Since the canard that since Mars is warming anthropogenic warming here on earth must be false pops up again and again (like in whack-a-mole), I think it appropriate to post something about it.
The only thing possibly linking a warming on Earth and Mars (if there were a common cause) is variations of the sun’s radiation. This hasn’t changed much in at least the last 30 years, apart from the 11year solar cycle:
It is clearly visible that even those cyclic changes are small – about 1 W/m2. To compare with forcings by the greenhouse effect, this has to divided by four, because the 1367 W/m2 apply only to a surface perpendicular to the direction of the sun (like at the equator without absorption by the atmosphere), while forcings are calculated for the whole surface of the earth. The greenhouse forcings (the additional effect by manmade GHGs) are at about 1.5 W/m2. Compare this with 0.25 – and it is irrelevant anyway, because these changes go up and down.
Moreover, in the last few years, it has gone down, not up. But we just observed the warming on Mars in just those last few years.
Now there is a new paper (for those fortunate enough to have a subscription) published in Nature that explains the warming trend on Mars with changes in the albedo. It is cited in Scientific American:
Snapshots over the past three decades have shown vast regions of the Red Planet’s surface have brightened or darkened by 10 percent or more, reflecting about 20 percent of incoming sunlight in total. To determine if albedo (reflectivity) changes affect the climate, researchers compared Viking orbiter photos from 1976 to 1978, which mapped the planet’s bright and dark spots, to those from 1999 to 2000, when the Mars Global Surveyor discovered a darker Mars.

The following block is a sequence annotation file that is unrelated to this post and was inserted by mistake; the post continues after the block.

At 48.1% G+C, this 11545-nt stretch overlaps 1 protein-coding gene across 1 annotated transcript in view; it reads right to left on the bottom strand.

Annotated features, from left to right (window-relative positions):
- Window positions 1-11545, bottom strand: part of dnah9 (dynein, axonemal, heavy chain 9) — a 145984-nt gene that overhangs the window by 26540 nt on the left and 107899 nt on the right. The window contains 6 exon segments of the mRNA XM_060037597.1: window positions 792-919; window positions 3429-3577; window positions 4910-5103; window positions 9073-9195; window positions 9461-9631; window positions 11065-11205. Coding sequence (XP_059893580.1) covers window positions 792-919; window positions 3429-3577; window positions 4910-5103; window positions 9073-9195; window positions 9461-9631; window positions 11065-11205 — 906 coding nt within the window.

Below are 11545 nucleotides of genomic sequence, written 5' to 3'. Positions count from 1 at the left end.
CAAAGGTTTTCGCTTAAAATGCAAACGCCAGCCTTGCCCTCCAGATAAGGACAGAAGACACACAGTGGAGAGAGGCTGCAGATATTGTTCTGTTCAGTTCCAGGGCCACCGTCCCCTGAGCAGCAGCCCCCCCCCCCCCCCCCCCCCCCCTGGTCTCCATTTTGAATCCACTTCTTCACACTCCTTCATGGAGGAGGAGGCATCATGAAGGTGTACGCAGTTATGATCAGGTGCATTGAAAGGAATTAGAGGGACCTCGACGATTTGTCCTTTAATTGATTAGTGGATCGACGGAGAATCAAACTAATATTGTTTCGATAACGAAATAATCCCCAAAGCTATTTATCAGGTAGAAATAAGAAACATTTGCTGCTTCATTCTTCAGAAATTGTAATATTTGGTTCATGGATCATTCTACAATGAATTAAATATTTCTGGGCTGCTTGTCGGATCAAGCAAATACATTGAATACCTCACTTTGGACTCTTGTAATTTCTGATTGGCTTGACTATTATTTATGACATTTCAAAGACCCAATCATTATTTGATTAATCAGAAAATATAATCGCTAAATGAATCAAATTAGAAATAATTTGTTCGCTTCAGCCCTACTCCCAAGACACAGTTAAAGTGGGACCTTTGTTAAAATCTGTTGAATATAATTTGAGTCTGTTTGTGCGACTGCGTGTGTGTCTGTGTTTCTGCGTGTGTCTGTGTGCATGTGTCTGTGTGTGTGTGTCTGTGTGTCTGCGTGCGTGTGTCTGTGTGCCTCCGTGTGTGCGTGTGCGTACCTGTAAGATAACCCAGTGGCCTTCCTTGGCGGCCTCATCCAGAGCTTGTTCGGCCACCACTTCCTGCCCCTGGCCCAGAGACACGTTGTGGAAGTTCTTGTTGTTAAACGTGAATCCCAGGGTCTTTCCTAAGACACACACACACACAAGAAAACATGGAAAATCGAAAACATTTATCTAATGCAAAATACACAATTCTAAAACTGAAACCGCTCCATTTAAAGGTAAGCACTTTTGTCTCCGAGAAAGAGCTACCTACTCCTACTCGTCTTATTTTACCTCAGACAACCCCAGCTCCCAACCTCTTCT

See also this post by William M. Connolley.
Changes in albedo can have an effect. I have a small C program that calculates the expected temperature with
T = pow((solconst/(d * d))/(4*SIGMA)*(1.0 - albedo), 0.25);
With the values d (distance) = 1.53 AU, solconst = 1367 W/m2 (at 1 AU), SIGMA = 5.6704×10−8 (metric), and albedo = 0.16 the temperature gets 215.65K (-57.5C). With just 1 percent point increase in albedo (0.17) it gets 215.00K (-58.14C). We disregard the greenhouse effect on Mars here – which is there, but small (the average temperature on Mars is about 10 degrees higher).